lxc exec <container> /bin/bash spawns shell on container
lxc file pull <container></path/to/file> . copies file from container
lxc file push </path/to/file> <container>/ copies file to container
lxc stop <container> stops container
lxc image alias delete <alias> deletes image alias
lxc image alias create <alias> <fingerprint> creates image alias

Using the LXD snap

The LXD project will soon be moving from the APT installation method (Debian package) to installing via a snap. Some users may want to opt in early, before building their infrastructure, as moving to the snap entails a migration of containers. The LXD snap is very well tested (as is the included migration tool).

First ensure that snapd is installed:

sudo apt install snapd

Important: On Ubuntu 14.04 LTS (Trusty), installing snapd will bring in a new kernel (4.4.0 series) as a dependency. You will then need to reboot. Attempting to install a snap without doing so will result in failure.

Now install the LXD snap:

sudo snap install lxd

If LXD is already installed via APT and there are no existing containers under the current installation then simply remove the software:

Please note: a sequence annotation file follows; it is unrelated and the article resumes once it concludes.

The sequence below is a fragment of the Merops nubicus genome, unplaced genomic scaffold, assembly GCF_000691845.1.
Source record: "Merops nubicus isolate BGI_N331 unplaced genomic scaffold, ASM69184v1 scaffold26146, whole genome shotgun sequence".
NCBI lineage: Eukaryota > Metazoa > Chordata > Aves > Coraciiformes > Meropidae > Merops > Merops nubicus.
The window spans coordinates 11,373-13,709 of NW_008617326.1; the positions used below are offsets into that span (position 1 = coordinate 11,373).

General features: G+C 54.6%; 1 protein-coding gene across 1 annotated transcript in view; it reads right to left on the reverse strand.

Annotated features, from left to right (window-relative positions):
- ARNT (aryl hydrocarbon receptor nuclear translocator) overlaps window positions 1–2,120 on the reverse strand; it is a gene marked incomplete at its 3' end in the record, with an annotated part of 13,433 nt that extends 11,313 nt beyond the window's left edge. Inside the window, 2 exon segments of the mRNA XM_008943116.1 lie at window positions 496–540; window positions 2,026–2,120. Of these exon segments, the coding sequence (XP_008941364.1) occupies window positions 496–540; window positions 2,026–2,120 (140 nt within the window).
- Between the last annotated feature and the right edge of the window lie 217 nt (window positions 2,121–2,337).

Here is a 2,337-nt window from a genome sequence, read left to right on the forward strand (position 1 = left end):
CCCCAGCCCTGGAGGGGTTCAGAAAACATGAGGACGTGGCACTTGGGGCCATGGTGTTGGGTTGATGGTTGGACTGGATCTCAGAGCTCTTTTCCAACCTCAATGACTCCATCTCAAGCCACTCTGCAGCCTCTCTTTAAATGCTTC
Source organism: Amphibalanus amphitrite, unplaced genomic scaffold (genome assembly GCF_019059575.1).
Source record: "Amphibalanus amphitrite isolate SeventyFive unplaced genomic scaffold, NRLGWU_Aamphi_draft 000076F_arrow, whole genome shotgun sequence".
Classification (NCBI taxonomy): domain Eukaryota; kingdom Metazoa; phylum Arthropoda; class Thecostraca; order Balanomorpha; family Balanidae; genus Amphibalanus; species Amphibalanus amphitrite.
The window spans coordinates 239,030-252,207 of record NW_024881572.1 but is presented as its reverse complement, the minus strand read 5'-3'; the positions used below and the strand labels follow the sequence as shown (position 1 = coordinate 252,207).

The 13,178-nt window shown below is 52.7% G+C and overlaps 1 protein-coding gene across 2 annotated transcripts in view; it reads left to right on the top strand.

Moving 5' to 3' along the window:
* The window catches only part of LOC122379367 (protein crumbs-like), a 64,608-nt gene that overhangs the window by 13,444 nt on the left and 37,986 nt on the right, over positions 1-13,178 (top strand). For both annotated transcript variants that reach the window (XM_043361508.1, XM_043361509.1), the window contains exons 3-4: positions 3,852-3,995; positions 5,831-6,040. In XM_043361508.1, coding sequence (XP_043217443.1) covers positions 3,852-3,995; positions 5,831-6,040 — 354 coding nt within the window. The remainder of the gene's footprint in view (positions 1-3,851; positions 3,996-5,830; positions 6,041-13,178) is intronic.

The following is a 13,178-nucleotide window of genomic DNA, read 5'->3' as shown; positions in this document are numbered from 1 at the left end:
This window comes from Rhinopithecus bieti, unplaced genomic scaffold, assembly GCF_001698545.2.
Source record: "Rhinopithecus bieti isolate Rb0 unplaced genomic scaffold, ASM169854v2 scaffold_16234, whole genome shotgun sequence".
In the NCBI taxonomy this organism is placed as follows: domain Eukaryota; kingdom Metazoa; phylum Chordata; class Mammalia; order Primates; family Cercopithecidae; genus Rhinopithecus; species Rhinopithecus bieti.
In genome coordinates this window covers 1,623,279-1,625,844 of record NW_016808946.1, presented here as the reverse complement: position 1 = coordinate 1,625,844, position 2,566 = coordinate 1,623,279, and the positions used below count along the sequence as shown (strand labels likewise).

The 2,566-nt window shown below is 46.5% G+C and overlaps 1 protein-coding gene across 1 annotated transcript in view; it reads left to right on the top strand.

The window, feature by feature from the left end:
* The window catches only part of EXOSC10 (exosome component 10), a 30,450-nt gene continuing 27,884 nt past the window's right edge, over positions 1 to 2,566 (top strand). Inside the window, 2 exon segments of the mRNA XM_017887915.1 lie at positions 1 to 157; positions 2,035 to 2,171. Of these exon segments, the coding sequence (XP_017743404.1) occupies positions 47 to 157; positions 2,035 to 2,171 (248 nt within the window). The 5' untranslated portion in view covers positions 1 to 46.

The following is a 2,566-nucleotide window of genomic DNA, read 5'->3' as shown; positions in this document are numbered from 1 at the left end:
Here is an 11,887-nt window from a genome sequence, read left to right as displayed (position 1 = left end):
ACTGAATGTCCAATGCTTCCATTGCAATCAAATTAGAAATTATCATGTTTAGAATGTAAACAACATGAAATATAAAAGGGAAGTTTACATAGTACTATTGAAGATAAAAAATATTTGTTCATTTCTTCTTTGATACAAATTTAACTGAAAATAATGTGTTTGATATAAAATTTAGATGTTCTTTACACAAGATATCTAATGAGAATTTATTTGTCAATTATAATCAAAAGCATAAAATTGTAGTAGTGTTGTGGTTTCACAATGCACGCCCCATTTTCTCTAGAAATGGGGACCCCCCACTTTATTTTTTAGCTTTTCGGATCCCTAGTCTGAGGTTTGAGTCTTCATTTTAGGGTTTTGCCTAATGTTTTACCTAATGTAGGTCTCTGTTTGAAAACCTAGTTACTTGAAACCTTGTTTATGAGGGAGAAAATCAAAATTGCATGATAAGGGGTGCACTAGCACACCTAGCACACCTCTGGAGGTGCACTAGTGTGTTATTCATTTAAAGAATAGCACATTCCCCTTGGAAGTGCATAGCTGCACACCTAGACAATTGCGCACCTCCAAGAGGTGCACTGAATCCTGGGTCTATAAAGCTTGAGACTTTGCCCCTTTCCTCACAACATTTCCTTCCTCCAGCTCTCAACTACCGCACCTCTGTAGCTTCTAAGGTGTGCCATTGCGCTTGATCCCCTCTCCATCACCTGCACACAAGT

sudo apt purge lxd lxd-client

If containers do exist under the old system the lxd.migrate utility should be used to migrate them to the new system. Once the migration is complete, you will be prompted to remove the old software automatically.

Start the migration tool by running:

sudo lxd.migrate

As an example, LXD 2.21 was installed from the snap but the old system (Xenial running LXD 2.21 from the 'xenial-backports' pocket) has the following containers :

  • Juju controller
  • Random Xenial container
  • Random Artful container

Here is the generated output:

=> Connecting to source server
=> Connecting to destination server
=> Running sanity checks

=== Source server
LXD version: 2.21
LXD PID: 4839
  Containers: 3
  Images: 2
  Networks: 1